agree with theologian Robert McAfee Brown who said: “There has not been a
moment in the church’s life when it has not stood in need of reformation,
redirection, and renewal at the hand of God” (The Spirit of Protestantism, p. 21). 
was true 495 years ago at dawn of what we call the “Protestant Reformation,”
and it is true today.  On All Hallow’s
Eve, October 31, 1517, Martin Luther, a monk and scripture scholar, nailed his Ninety-Five Theses to the door of the
Castle Church in Wittenburg, Germany.
didn’t intend to start a revolution in the Roman Catholic Church; he wanted a
debate about its condition.  To his great
surprise, and sometimes consternation, Luther quickly became the controversial
leader of a breakaway church. 
the end of the sixteenth century, the spirit of reform had spread like wildfire
across Europe.  People found fresh
courage to make free responses to God apart from the shackles of ossified traditionalism
and the burdens of extreme corruption.  “Protestantism”
was born.
Reformation recovered the central Christian claim that salvation is a gift of
God’s free grace which we receive by faith. 
rescued the Bible from human schemes of interpretation so that human beings could
hear for themselves the voice of the Living Word, Jesus, in its pages.
reclaimed the doctrine of the priesthood of all believers, restoring to all of
God’s people their dignity and identity as God’s responsible partners in the healing
of creation and the spreading of the Good News of Christ. 
don’t have 95 Theses to nail to a wall (or to post on Facebook!), and I don’t
have any illusions about being a reformer. 
But I ask mainstream Christians, especially my tribe, moderate Baptists
in the South, to consider this single thesis: We need the arts of both protest and affirmation.  
his memoir, Man of the House, the
late Tip O’Neil wrote about his colorful and distinguished career as a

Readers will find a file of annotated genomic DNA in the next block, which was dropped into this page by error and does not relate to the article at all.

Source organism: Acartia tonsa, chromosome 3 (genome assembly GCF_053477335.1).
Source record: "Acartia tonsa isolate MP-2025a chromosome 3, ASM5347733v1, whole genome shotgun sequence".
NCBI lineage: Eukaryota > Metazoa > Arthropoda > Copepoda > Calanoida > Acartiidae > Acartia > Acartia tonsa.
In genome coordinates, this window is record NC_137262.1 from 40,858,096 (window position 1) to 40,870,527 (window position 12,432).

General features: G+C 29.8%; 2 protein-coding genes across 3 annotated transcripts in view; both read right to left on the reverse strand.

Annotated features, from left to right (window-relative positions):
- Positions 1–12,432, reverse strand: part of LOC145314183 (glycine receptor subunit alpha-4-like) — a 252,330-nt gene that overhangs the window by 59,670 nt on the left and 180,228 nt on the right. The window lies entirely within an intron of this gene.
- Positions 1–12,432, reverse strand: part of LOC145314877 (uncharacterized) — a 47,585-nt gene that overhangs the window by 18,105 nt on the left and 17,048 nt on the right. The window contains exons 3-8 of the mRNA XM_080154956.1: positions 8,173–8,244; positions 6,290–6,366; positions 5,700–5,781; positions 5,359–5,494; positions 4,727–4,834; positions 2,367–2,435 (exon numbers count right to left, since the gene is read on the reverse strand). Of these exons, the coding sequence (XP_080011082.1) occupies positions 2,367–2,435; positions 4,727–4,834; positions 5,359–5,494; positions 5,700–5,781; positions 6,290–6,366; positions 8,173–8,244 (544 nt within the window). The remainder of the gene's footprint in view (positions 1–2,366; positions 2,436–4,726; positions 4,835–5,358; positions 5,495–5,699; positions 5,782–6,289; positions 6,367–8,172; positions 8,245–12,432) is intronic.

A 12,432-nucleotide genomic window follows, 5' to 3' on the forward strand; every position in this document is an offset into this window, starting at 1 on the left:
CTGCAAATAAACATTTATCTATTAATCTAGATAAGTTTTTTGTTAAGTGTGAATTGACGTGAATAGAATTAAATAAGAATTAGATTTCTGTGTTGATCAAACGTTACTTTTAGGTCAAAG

Democratic representative from Massachusetts. 
O’Neil was first elected to the Congress in the same year that
Eisenhower was elected president.  In
that election, the Democrats lost both the White House and their majority in
the House of Representatives.  When
O’Neil attended his first Democratic caucus meeting, he heard minority leader
Sam Rayburn say, “We’re in the minority now.  But we’re still going to be helpful and
constructive.  Remember, any jackass
[that’s a donkey!] can kick over a barn door. 
It takes a carpenter to build one” (p. xiv).
Protestants, especially of the Baptist kind, need to learn again the value of
protest.  We don’t often enough subject
the status-quo to careful scrutiny.  It
doesn’t occur to many of us to ask why the present order of things excludes the
voices of the marginalized and oppressed, why it doesn’t make central, as Jesus
did, the needs of the vulnerable and poor, and why it makes life harder for
people who already struggle to stay out of poverty and despair.
the church itself is concerned, we acquiesce all-too-readily to the expectation
that we will be unfailingly, merely, and superficially “nice” rather than
honestly, tenaciously and lovingly compassionate (a way that requires, at
times, saying difficult things about hard issues).  We offer and expect what Bonhoeffer called “cheap
grace,” rather than reminding each other that the way of Jesus is a lot of
things but easy isn’t one of them. 
Reformation may depend, in our time, on a reclaiming of the capacity and
courage to protest the way things are in both the culture and the church.
protest isn’t simply for the purpose of “kicking down the barn door.” It is, to
make room for new construction—for the fine arts of nurturing and affirming goodness,
truth, beauty and grace.
gives us what we need for such constructive and affirmative work. The church in
every generation is built on an old foundation (the solid base of the good news
and those traditions which are still vital) which has been cleared of inevitable debris and
decay.  We build with imaginations fired
by the Spirit.  We embrace fresh
understandings of the gospel, explore and experiment with new methods and
means, and engage the risk of pursuing dreams so big that failure is
possible.  We live adventurously and joyfully,
trusting that God delights in partners who trust that God’s will and way are
brighter, better, and gladder than the dreary and dull status-quo.